NEW YORK/LONDON (Reuters) - Gold prices rose 1 percent to a near 3-week high on Tuesday as early gains in stocks and other assets perceived as risky gave up gains and investors fled to save-haven bullion.
Platinum and palladium both jumped by more than 4 percent as investors scrambled for position as the new year got under way.
The themes of late 2016 appeared to be persisting in the wider markets, with equities rising while the dollar index touched a 14-year high boosted by strong economic data.
As the session progressed, the dollar and equities pared gains, supporting gold prices.
Spot gold was up 0.6 percent at $1,159.06 an ounce by 2:17 p.m. EST (1917 GMT), while U.S. gold futures for February delivery ended the session up 0.9 percent at $1,162.
The metal fell sharply in the wake of Donald Trump's victory in November's U.S. presidential election, sliding by more than 12 percent in the fourth quarter.
Trump's victory boosted the dollar and sparked a sharp rally in bond yields, lifting the opportunity cost of holding non-yielding gold and blunting investors' appetite for the metal.
However, Trump could also boost investor interest in the precious metal, some market participants said.
"We are not going to dismiss the precious metal completely considering we still have the Trump card in the pack," said Mihir Kapadia, CEO and Founder of Sun Global Investments.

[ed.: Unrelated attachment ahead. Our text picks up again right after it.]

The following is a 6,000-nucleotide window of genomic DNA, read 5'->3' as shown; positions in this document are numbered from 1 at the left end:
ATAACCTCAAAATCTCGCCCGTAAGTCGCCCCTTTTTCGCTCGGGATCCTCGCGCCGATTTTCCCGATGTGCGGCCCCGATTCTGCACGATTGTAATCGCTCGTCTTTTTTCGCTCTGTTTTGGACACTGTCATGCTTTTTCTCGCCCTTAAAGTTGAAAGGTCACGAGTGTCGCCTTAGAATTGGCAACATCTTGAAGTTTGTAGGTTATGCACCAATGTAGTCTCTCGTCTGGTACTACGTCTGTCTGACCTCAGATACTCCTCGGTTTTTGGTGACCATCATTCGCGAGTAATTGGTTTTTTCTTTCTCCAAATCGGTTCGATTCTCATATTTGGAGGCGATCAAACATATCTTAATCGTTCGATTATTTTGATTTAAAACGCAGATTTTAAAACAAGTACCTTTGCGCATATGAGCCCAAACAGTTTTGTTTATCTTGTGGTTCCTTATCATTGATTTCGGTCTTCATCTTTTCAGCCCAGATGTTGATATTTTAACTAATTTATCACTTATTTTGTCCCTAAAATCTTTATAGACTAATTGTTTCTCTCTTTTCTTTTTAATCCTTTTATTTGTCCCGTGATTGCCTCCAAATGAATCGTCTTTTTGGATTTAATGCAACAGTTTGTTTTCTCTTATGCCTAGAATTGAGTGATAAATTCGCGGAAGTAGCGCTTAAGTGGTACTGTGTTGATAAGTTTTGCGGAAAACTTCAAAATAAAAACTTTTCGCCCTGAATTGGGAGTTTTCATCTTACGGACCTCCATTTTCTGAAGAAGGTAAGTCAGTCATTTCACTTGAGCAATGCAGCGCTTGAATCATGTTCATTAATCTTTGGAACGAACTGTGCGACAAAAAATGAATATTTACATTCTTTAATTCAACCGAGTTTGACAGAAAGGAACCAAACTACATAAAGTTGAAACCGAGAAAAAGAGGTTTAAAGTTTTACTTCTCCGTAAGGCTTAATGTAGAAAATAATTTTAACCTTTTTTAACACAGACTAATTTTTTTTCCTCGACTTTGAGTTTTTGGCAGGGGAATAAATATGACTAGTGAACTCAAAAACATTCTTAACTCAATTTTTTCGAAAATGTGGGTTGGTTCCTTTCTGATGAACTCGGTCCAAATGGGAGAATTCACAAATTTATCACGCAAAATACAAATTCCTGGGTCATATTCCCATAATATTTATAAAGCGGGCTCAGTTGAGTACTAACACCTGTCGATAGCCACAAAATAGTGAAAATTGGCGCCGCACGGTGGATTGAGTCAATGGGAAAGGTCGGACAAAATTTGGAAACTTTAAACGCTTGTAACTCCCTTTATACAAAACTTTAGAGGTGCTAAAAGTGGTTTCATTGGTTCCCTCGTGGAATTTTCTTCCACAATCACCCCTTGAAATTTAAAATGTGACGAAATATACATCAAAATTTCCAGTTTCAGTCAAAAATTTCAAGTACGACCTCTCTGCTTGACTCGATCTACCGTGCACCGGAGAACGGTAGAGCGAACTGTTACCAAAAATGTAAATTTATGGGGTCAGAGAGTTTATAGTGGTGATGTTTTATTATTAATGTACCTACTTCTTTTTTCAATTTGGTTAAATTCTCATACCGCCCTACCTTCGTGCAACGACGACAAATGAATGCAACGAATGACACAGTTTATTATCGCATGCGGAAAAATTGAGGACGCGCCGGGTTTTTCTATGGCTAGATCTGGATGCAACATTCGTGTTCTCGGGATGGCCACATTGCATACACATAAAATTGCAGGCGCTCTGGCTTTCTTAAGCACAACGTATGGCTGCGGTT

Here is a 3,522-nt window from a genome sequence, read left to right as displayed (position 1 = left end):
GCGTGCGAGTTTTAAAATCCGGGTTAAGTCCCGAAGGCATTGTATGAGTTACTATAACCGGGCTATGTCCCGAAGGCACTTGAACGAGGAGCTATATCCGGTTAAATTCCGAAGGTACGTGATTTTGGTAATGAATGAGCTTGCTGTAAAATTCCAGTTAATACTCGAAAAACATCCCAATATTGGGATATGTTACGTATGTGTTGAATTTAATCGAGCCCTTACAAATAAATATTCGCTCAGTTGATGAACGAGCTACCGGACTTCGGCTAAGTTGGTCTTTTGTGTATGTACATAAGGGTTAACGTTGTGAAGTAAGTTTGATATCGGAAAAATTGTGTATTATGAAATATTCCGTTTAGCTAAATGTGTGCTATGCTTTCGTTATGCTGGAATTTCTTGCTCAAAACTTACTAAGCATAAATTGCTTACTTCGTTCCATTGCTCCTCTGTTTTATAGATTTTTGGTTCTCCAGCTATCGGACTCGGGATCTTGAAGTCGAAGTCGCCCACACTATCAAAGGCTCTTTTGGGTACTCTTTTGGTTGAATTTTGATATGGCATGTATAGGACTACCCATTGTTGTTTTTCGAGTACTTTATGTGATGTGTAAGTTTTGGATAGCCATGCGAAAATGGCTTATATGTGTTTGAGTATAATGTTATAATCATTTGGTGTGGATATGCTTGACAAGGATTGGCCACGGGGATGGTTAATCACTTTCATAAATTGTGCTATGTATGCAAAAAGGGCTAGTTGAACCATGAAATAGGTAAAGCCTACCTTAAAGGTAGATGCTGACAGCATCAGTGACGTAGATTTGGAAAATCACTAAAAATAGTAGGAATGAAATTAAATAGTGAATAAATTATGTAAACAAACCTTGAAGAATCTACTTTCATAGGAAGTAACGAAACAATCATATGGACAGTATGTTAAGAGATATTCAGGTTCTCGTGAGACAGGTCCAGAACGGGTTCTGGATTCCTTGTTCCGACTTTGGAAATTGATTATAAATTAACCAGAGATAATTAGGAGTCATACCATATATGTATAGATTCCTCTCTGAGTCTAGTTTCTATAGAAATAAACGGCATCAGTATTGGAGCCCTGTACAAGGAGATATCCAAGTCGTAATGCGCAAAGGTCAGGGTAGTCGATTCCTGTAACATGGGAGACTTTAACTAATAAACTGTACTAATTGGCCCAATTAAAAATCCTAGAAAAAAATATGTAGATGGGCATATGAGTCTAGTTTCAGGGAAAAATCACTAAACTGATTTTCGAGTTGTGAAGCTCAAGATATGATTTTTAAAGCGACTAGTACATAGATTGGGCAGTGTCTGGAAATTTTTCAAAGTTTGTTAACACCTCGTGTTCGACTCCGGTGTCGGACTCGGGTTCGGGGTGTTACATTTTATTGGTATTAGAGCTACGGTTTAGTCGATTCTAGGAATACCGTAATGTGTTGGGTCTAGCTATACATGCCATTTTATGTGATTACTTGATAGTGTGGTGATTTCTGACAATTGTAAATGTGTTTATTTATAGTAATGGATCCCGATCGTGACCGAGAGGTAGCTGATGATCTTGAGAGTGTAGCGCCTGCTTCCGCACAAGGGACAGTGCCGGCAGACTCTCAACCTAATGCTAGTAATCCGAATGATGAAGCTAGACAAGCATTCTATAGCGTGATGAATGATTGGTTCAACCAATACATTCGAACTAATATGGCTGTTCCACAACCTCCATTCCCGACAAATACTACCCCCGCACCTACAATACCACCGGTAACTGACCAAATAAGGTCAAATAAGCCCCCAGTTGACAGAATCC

"At a time when even his tweets are destabilising stocks, any erratic policy proposals, let alone mismanaged implementation, can potentially trigger market uncertainty and increase the investors' interest in gold."
Indications from the U.S. Federal Reserve that it would press ahead with further interest rate rises this year are also buoying the dollar and pressuring gold.
A strong start to 2016 meant that gold still managed to end last year with its first annual gain since 2012, rising by 8.5 percent.
Spot platinum was up 4 percent at $935.24 per ounce after rising by more than 5 percent. Meanwhile, sister metal palladium was up 4.5 percent to $709 after rising by about 5 percent.
"The repositioning in the futures market in the dying weeks of last year saw in platinum a rebuilding in the gross short position, and at the same time long positioning remaining fairly steady," said Mitsubishi analyst Jonathan Butler. "Right now I think this is some short-covering driving prices higher.
"It's the start of the year, and there are some funds rebalancing their portfolios. There might be some niche funds that are interested in these metals, so that is part of the mix as well."
Palladium was the best-performing precious metal last year, with the price rising 20 percent for its biggest annual gain in six years. Platinum lagged gains in the wider complex, however, ending 2016 only 1 percent higher.
Both metals are widely used in autocatalyst manufacturing, and are more exposed than gold to the economic cycle.
Spot silver was up 2.23 percent at $16.29 per ounce.
(Additional reporting by Nallur Sethuraman in Bengaluru; Editing by David Goodman and Chizu Nomiyama)